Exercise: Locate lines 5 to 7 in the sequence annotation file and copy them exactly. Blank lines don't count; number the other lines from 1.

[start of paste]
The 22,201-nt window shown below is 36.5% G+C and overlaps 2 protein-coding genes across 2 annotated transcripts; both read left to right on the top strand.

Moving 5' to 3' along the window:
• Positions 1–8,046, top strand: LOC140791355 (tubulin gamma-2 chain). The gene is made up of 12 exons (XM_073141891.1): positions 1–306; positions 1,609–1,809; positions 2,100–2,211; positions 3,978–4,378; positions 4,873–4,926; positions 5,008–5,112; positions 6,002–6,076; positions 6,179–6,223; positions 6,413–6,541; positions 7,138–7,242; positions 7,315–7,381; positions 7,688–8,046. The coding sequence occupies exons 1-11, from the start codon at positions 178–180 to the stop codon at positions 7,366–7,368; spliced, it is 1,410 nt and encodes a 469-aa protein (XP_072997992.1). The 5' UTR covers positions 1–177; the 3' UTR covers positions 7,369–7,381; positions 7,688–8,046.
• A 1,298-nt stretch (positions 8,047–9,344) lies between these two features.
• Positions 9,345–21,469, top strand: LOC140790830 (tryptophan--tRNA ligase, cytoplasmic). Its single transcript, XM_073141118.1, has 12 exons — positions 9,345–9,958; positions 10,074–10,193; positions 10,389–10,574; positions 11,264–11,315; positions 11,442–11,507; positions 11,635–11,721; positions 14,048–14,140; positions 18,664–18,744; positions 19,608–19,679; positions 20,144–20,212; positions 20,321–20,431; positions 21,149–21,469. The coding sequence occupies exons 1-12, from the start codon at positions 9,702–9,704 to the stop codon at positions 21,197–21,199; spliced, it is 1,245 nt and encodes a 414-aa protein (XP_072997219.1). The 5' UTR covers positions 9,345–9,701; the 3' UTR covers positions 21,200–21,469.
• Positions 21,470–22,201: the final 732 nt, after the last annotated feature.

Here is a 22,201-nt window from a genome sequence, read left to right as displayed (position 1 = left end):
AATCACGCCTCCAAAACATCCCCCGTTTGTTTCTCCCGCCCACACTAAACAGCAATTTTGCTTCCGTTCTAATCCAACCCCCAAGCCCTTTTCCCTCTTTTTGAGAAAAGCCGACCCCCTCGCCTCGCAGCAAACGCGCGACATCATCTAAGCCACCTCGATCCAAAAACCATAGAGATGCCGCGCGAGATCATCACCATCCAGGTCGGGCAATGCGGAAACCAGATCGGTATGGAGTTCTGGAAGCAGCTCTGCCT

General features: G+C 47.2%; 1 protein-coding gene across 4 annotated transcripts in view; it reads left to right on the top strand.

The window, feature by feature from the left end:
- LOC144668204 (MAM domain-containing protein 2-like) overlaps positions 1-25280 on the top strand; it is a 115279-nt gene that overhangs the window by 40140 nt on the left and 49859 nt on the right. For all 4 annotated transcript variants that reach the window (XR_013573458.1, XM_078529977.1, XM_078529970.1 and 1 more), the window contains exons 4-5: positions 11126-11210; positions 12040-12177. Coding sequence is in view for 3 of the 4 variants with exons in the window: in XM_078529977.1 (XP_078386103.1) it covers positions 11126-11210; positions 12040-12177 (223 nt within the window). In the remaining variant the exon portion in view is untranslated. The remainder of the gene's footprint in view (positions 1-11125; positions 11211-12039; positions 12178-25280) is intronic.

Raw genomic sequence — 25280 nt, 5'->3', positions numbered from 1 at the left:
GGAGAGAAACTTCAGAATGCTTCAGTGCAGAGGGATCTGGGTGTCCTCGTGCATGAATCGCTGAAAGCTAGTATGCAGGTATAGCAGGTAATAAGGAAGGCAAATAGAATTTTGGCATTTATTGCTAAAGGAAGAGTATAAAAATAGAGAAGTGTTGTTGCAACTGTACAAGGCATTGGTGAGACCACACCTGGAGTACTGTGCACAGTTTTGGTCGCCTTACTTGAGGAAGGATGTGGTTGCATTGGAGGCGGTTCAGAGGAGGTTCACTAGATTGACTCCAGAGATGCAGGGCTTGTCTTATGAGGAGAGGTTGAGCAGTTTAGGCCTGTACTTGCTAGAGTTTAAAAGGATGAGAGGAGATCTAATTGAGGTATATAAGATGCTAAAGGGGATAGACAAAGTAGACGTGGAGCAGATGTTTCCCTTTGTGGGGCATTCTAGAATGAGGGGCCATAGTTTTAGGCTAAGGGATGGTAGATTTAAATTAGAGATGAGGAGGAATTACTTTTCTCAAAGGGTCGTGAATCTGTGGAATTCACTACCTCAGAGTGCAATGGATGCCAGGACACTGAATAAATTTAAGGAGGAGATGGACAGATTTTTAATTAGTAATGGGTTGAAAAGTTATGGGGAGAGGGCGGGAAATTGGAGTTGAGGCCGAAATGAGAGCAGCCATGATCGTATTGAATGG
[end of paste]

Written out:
• Positions 9,345–21,469, top strand: LOC140790830 (tryptophan--tRNA ligase, cytoplasmic). Its single transcript, XM_073141118.1, has 12 exons — positions 9,345–9,958; positions 10,074–10,193; positions 10,389–10,574; positions 11,264–11,315; positions 11,442–11,507; positions 11,635–11,721; positions 14,048–14,140; positions 18,664–18,744; positions 19,608–19,679; positions 20,144–20,212; positions 20,321–20,431; positions 21,149–21,469. The coding sequence occupies exons 1-12, from the start codon at positions 9,702–9,704 to the stop codon at positions 21,197–21,199; spliced, it is 1,245 nt and encodes a 414-aa protein (XP_072997219.1). The 5' UTR covers positions 9,345–9,701; the 3' UTR covers positions 21,200–21,469.
• Positions 21,470–22,201: the final 732 nt, after the last annotated feature.

Here is a 22,201-nt window from a genome sequence, read left to right as displayed (position 1 = left end):